“Well, let me tell you what I think,” Dad said, holding up a finger. “I agree with you one hundred percent. I think this Mistress Jane person must be evil, because we wholeheartedly believe what M.G.—Master George—is doing must be a noble cause because he wants my son’s help. And we’ve committed to that cause heart and soul, as you can tell.”
“I reckon I can see that. What’s your point?”
“Well, if this . . . yellow-dressed, bald, nasty woman made you quit your job, shun society, and hole up in a house all by yourself, then I think she’s won a mighty victory over the world. She’s beaten the great Norbert Johnson once and for all, and will move on to her next prey.”
Tick liked seeing his dad try and help this poor man and decided to do his part. “Yeah, Norbert, you’re doing exactly what she wanted you to do—give up and be miserable. Go back to work, show her you’re the boss of your own life.”
Norbert looked back and forth between Tick and his dad, his face a mask of uncertainty. “And if she does come back? What then?”
“Then by golly,” Dad said, “stand up to her. Show her who’s in charge.”
“And call us,” Tick chimed in. “By then, maybe we’ll have figured everything out and know how to help you.”
Norbert scratched his head. “Well, I don’t know. I’m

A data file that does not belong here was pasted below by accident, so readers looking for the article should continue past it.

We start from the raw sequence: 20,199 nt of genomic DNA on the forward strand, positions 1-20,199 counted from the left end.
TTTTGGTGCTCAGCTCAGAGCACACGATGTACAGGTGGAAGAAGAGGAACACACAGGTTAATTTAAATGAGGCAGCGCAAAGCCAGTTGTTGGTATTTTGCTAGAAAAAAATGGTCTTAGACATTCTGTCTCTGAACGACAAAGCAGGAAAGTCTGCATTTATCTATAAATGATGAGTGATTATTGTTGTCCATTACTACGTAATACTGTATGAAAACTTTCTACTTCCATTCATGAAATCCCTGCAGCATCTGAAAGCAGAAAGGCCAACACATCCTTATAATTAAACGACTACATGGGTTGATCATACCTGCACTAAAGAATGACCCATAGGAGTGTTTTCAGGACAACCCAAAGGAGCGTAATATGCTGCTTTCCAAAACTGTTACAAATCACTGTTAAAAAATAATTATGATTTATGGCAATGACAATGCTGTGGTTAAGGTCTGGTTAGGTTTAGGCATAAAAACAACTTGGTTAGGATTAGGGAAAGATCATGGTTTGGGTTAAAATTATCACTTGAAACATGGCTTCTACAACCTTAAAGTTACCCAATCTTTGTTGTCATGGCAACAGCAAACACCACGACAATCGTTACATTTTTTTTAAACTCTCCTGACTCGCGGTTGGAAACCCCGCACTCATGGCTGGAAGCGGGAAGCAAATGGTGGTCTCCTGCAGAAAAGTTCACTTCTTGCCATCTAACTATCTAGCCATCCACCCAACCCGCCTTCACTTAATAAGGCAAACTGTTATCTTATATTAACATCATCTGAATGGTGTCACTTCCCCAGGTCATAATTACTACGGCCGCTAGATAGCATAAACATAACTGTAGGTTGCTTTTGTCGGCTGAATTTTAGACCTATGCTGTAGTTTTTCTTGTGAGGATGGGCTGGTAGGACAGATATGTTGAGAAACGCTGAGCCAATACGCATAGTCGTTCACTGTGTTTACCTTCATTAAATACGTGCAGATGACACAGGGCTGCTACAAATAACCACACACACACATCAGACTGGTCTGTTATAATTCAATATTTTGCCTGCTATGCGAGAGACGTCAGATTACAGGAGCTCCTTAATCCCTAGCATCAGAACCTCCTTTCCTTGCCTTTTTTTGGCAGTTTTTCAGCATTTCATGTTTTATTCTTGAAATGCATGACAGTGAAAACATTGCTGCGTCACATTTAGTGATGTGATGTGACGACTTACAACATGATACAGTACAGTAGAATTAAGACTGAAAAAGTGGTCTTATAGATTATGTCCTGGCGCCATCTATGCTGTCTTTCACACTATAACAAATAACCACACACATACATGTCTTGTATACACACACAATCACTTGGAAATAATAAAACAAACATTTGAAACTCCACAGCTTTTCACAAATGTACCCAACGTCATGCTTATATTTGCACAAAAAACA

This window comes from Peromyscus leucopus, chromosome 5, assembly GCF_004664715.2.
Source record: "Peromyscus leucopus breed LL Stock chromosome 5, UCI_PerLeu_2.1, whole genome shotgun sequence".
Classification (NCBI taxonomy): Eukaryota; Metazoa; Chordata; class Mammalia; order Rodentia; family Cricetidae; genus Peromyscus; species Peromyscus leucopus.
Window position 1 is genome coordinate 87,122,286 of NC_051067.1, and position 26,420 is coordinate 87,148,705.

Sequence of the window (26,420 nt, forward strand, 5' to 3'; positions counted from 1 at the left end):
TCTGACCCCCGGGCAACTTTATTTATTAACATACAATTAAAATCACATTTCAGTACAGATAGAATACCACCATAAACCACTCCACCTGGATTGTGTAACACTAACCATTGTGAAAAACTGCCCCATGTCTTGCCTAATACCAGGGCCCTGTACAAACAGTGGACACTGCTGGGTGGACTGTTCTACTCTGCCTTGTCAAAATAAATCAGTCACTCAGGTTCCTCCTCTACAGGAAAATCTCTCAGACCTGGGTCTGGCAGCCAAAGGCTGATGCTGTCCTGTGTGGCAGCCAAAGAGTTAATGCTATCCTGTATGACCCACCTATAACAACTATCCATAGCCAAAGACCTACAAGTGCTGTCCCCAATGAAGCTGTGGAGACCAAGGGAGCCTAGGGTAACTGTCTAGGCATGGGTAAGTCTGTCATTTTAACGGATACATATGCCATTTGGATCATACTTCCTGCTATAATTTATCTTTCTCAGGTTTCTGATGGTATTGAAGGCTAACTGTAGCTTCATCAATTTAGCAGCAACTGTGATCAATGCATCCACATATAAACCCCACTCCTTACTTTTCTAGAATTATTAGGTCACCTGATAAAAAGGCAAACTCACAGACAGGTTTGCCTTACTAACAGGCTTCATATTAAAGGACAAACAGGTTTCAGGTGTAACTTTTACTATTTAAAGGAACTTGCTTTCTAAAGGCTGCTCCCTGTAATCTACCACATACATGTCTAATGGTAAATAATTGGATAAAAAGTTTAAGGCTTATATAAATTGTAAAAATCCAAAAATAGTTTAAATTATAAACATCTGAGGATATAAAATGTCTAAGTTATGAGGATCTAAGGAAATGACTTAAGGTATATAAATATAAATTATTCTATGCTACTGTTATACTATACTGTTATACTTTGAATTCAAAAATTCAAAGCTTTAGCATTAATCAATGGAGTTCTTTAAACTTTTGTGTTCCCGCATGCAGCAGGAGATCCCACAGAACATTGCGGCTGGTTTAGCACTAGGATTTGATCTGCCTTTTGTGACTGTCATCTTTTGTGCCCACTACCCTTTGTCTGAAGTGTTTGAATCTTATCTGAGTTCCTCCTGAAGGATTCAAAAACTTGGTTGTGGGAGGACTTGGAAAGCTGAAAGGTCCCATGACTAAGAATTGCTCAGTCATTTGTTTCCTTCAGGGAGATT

a-gonna have to think about this.”
Dad smiled. “Listen, we’ll exchange phone numbers and keep in touch, okay? How’s that sound?”
Norbert didn’t answer for a very long time, and Tick wondered if something was wrong. But then he saw moisture rimming on the bottom of the man’s eyes and realized the guy was all choked up.
Finally, their new friend spoke. “I can’t tell you how much it means to me that you folks care enough to give me your phone number. I just wished you a-lived up here in Alaska. I could use a friend.”
“Well, hey,” Dad said. “In this world, with the Internet and all that, we can keep in touch just fine.”
And with that, their new friendship was sealed and Tick felt mighty proud of himself.
Frazier watched as Tick and his dad stepped out of the house, then shook hands and embraced their new little buddy. They said a few more sappy words, just like they had inside, and headed for their vehicle.
What is this, a soap opera? I might need a tissue for my weepy eyes.
He snickered at his own joke, then put the car into drive, ready to follow, the twilight of midday having long faded into the full darkness of late afternoon.
Frazier pulled out his half of the special device, fingered the big button in the middle of its shiny gray surface.
In just a few minutes, he thought. Just a few minutes and the show begins.
Pedal to the Metal
Norbert stared out his frosty window, watching the boy Tick and his father climb into their rental car, warm it up, then begin their long trek back to Anchorage. Norbert hadn’t felt this good in weeks, like he was doing something right, finally taking a stand against the yellow witch who haunted his dreams. He couldn’t explain it—the boy and his dad seemed to pulse with some invisible force, strong and magnetic. Norbert felt like a new person, as if powerful batteries had replaced his old junky ones, revved him up to face the world like he’d never done before.